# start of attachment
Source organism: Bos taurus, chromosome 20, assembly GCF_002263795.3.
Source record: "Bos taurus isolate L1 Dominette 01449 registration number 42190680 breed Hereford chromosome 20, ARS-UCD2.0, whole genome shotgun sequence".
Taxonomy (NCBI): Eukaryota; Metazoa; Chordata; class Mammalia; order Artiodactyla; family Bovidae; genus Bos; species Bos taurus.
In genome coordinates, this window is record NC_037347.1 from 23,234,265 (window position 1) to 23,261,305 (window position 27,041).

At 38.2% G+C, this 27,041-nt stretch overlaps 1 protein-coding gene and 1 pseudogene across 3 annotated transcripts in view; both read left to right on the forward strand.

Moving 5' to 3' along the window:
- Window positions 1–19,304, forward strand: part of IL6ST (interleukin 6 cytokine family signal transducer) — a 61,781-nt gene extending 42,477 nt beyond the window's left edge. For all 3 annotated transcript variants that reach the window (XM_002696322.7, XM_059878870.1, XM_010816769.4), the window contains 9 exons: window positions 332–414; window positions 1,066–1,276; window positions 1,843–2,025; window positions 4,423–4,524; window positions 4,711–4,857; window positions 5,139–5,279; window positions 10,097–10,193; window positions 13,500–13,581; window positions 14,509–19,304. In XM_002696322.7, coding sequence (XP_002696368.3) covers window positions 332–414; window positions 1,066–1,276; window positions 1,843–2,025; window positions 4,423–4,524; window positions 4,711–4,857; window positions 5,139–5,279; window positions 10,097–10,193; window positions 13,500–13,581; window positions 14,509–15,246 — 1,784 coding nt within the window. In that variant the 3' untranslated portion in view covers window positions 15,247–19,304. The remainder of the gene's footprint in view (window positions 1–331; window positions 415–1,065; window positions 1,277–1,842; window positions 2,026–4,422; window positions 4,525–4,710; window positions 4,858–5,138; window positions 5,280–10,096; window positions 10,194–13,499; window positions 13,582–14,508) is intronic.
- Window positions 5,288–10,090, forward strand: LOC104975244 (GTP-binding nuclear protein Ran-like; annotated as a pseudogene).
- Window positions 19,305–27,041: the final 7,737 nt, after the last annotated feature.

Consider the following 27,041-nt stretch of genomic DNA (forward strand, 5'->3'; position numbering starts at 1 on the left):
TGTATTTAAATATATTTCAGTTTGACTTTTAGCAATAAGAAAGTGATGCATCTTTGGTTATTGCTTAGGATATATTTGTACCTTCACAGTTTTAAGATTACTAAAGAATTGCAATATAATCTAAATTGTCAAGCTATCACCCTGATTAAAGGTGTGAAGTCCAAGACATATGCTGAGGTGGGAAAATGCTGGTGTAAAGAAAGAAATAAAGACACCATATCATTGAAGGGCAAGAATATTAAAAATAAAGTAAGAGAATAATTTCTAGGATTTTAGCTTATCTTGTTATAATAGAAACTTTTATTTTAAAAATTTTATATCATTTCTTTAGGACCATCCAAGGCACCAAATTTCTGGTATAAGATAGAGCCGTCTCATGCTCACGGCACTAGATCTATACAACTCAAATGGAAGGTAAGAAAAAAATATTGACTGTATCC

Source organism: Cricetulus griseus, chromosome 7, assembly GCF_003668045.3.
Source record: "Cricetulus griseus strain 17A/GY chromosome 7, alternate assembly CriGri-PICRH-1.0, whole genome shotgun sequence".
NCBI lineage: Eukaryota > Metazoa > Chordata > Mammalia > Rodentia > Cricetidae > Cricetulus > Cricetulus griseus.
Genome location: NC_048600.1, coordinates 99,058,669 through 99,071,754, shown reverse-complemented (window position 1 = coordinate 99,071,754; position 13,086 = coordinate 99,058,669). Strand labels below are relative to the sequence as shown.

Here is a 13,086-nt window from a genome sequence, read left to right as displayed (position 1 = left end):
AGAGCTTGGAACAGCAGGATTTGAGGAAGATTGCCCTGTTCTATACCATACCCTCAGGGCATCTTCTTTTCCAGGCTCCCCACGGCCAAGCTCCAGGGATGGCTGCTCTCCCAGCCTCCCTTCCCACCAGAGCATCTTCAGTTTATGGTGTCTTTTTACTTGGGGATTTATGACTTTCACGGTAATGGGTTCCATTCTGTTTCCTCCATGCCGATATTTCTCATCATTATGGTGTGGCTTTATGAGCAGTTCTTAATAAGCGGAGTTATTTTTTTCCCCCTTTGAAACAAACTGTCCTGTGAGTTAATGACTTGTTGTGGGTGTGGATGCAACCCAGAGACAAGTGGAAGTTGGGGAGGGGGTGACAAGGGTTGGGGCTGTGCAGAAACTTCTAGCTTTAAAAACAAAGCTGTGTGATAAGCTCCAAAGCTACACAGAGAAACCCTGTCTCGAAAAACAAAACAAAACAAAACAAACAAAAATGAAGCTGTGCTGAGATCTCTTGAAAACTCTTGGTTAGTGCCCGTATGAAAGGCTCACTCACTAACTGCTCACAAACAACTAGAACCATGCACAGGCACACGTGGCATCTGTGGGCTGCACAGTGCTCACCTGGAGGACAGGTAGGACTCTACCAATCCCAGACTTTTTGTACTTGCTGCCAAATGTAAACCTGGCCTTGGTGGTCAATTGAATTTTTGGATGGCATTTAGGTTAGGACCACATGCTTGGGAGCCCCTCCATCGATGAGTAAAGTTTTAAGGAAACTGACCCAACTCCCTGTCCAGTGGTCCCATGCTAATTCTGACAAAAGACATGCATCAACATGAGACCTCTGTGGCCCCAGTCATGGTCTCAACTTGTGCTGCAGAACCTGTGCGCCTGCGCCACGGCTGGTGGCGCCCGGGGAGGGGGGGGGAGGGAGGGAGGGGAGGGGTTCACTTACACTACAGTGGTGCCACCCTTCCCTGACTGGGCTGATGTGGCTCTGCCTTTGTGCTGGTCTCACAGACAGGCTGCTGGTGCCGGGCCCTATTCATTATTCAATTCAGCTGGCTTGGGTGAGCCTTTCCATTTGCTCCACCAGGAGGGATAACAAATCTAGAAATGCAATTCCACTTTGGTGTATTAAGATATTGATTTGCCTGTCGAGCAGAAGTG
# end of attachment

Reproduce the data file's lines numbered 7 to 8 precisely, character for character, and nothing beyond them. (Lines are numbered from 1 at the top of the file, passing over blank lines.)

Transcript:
- Window positions 1–19,304, forward strand: part of IL6ST (interleukin 6 cytokine family signal transducer) — a 61,781-nt gene extending 42,477 nt beyond the window's left edge. For all 3 annotated transcript variants that reach the window (XM_002696322.7, XM_059878870.1, XM_010816769.4), the window contains 9 exons: window positions 332–414; window positions 1,066–1,276; window positions 1,843–2,025; window positions 4,423–4,524; window positions 4,711–4,857; window positions 5,139–5,279; window positions 10,097–10,193; window positions 13,500–13,581; window positions 14,509–19,304. In XM_002696322.7, coding sequence (XP_002696368.3) covers window positions 332–414; window positions 1,066–1,276; window positions 1,843–2,025; window positions 4,423–4,524; window positions 4,711–4,857; window positions 5,139–5,279; window positions 10,097–10,193; window positions 13,500–13,581; window positions 14,509–15,246 — 1,784 coding nt within the window. In that variant the 3' untranslated portion in view covers window positions 15,247–19,304. The remainder of the gene's footprint in view (window positions 1–331; window positions 415–1,065; window positions 1,277–1,842; window positions 2,026–4,422; window positions 4,525–4,710; window positions 4,858–5,138; window positions 5,280–10,096; window positions 10,194–13,499; window positions 13,582–14,508) is intronic.
- Window positions 5,288–10,090, forward strand: LOC104975244 (GTP-binding nuclear protein Ran-like; annotated as a pseudogene).